Connection to Anxiolytic Behavior and Reflex Movements
Some testing methods used for the assessment of the emotional state in rodents are based on the conflict between exploration and aversion, that is, on the capacity of situational aversiveness to reduce or block exploratory responses. These methods include the elevated plus maze test, the black–white transition test, and the emergence-from-cage test. The elevated plus maze apparatus consists of an elevated maze with intersecting arms, of which two are open and two are closed. This test is based on the assumption that rats and mice prefer to be in an enclosed environment, compared with an open space. This test provides information concerning anxiety-like behavior in these animals. The animal is placed in the center of the maze and has free access to all arms. Entries into open and closed arms and time spent in open and closed arms are scored by incidence. This test has been validated behaviorally and pharmacologically (Pellow et al. 1985; Pellow and File 1986). Anxiogenic compounds, such as pentylenetetrazole and FG 7142, further decrease the percentage of entries into and time spent in the open arms, whereas anxiolytic drugs, such as benzodiazepines, elicit opposite effects. The elevated plus maze test has been frequently used for the assessment of emotional changes produced in rodents by developmental exposure to psychoactive compounds. Recent results obtained in rats exposed prenatally to a benzodiazepine derivative may be cited as an example (Kellogg et al. 1991). Adult male rats exposed in utero to diazepam spent significantly more time in the open arms than did rats exposed in utero to vehicle. The total amount of time spent in either the open or the closed arms, however, was not affected by prenatal drug treatment. Such data could be interpreted as indicating a decrease in the emotional reactivity of animals exposed to diazepam during gestation.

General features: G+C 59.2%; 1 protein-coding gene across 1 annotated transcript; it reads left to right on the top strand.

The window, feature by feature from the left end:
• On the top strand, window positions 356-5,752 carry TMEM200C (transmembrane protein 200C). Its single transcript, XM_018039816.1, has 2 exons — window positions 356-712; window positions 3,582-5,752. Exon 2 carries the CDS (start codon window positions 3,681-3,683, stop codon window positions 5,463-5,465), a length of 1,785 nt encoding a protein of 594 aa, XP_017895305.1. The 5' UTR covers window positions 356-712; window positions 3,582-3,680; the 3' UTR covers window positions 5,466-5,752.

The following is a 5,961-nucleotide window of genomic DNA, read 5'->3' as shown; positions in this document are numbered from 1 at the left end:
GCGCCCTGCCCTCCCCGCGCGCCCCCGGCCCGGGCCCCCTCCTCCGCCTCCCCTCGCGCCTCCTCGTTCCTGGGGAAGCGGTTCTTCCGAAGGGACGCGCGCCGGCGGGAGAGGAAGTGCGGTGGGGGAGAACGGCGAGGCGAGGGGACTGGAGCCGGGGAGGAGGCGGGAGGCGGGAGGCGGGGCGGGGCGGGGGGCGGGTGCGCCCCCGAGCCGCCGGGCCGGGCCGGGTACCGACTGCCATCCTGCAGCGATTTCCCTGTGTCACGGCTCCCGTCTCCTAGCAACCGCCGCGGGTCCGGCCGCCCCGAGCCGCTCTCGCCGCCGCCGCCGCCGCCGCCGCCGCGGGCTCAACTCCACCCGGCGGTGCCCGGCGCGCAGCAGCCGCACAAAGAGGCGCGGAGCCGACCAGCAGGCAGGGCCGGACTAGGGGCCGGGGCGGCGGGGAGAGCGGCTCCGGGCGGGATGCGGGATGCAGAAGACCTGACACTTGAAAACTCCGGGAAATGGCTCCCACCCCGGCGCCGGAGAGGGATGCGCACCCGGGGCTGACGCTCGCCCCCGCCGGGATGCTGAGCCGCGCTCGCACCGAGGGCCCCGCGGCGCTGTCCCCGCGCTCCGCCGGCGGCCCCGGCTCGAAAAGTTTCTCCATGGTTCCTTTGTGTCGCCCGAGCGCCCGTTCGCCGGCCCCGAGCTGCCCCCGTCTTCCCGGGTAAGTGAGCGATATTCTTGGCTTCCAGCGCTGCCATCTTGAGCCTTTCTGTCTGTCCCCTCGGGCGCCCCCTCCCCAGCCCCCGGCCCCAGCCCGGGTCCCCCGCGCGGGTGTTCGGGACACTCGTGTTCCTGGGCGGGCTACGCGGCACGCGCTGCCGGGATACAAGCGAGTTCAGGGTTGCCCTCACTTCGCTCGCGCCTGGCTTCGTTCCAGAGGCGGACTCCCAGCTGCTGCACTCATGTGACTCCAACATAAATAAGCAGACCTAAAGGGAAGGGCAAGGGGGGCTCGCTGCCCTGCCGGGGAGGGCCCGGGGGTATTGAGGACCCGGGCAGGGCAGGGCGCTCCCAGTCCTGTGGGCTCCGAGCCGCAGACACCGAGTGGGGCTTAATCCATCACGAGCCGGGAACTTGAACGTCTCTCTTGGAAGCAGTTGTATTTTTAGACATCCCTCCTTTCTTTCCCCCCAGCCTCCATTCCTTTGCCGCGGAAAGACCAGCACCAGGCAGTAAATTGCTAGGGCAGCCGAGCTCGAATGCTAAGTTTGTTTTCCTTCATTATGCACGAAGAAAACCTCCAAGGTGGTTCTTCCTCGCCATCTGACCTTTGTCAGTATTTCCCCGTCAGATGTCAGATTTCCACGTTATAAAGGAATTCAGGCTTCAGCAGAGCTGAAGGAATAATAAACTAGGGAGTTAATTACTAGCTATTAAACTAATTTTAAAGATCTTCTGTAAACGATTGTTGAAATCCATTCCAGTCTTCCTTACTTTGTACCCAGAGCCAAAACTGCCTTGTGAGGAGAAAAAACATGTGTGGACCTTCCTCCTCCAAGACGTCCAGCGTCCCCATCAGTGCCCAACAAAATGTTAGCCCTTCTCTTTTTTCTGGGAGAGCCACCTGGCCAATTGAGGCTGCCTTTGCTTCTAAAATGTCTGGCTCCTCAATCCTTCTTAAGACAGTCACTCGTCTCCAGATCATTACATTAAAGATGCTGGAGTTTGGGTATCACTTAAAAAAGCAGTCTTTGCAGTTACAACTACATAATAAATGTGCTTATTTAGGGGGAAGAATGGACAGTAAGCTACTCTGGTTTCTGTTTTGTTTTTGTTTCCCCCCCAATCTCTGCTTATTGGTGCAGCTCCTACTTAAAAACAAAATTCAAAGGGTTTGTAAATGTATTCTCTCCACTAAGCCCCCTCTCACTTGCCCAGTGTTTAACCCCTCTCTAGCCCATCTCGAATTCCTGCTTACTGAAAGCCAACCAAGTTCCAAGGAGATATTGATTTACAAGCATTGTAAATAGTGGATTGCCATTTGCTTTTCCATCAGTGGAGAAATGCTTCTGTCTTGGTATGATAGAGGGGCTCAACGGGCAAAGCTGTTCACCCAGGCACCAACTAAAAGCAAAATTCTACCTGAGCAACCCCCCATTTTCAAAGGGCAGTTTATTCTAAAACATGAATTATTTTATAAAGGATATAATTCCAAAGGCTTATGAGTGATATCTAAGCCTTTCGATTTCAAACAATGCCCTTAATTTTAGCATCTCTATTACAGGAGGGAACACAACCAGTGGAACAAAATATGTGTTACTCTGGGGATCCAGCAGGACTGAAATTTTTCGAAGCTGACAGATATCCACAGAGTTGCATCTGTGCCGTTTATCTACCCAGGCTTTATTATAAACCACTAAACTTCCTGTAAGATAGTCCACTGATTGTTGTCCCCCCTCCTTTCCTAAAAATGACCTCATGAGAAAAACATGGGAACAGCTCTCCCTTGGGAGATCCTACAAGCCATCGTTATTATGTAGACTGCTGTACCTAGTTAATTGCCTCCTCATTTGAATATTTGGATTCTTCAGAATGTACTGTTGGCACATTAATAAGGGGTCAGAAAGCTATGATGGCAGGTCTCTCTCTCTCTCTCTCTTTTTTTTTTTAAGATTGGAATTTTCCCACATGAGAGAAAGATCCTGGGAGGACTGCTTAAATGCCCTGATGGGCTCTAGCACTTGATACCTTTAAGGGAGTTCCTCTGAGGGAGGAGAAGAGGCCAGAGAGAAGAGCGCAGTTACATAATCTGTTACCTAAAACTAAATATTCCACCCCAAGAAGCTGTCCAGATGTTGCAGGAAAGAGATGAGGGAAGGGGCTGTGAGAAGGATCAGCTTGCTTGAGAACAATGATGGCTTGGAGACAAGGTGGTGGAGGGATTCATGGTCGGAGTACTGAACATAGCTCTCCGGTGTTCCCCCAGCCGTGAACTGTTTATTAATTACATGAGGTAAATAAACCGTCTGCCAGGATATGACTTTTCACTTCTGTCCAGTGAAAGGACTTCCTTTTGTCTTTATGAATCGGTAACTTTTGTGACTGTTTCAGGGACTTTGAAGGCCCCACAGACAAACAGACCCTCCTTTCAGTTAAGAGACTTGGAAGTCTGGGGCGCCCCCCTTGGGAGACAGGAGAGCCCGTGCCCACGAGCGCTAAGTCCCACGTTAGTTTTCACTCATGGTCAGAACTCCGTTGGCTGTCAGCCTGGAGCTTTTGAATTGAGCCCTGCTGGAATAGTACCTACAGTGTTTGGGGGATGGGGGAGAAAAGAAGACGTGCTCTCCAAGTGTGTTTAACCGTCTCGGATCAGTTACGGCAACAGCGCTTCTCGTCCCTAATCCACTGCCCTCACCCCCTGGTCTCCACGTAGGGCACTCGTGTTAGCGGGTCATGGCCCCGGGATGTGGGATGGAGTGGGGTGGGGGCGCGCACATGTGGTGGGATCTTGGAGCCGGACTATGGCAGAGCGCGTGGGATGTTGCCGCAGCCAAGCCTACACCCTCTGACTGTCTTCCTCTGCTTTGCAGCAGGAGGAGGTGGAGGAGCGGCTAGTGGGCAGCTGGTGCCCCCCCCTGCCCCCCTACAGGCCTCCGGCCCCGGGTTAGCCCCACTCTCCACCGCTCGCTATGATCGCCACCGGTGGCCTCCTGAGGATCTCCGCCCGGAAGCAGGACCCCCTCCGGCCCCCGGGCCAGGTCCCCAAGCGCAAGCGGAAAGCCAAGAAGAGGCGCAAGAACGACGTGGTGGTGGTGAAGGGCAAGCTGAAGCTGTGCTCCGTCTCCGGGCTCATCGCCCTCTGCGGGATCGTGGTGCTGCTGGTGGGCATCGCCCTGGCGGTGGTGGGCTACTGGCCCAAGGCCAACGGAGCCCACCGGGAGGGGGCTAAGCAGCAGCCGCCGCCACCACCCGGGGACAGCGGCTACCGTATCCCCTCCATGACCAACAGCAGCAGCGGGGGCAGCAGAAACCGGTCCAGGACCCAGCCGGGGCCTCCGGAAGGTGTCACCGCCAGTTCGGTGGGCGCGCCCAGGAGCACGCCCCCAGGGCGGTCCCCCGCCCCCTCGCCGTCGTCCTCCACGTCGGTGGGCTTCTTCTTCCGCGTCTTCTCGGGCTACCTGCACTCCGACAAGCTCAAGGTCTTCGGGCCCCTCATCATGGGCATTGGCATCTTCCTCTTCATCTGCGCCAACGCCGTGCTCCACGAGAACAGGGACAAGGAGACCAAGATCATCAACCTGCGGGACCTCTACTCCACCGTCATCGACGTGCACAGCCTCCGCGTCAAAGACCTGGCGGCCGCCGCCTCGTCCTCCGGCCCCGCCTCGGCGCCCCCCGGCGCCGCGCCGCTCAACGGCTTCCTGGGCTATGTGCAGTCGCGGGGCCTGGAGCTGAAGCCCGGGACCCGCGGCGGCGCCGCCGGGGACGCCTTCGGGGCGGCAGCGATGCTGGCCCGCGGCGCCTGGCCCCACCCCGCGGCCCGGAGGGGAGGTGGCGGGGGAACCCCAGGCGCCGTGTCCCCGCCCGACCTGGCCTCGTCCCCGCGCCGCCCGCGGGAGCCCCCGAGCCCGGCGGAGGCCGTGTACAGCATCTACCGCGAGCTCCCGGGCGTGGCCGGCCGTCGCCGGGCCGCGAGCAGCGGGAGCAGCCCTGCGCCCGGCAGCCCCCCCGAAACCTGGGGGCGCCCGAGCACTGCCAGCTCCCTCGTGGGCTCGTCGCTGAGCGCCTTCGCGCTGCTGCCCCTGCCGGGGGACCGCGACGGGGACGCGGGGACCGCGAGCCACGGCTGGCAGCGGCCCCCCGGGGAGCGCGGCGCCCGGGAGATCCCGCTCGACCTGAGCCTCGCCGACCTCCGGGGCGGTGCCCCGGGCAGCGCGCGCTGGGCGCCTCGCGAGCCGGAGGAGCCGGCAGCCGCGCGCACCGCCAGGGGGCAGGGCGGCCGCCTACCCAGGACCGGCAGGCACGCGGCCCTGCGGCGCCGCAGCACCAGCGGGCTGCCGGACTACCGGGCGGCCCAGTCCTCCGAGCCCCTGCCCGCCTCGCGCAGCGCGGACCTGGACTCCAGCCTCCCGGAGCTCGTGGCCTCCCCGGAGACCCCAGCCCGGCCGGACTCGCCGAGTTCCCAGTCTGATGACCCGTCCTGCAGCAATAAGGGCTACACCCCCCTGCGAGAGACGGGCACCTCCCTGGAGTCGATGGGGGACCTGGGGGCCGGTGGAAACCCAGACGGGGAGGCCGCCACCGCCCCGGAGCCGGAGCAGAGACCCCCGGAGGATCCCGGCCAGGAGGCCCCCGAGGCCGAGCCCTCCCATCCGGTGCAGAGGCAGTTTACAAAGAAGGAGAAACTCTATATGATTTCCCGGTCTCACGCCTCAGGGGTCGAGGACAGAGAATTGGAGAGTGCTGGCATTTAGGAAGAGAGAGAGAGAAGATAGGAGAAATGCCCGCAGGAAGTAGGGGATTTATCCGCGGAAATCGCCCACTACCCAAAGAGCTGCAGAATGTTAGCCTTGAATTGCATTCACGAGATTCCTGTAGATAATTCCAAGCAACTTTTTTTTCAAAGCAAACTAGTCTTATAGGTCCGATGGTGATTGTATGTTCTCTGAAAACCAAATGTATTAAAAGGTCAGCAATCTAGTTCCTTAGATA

KeywordsElevated Plus Maze Maze Test MeHg Exposure Developmental Exposure Situational Aversiveness
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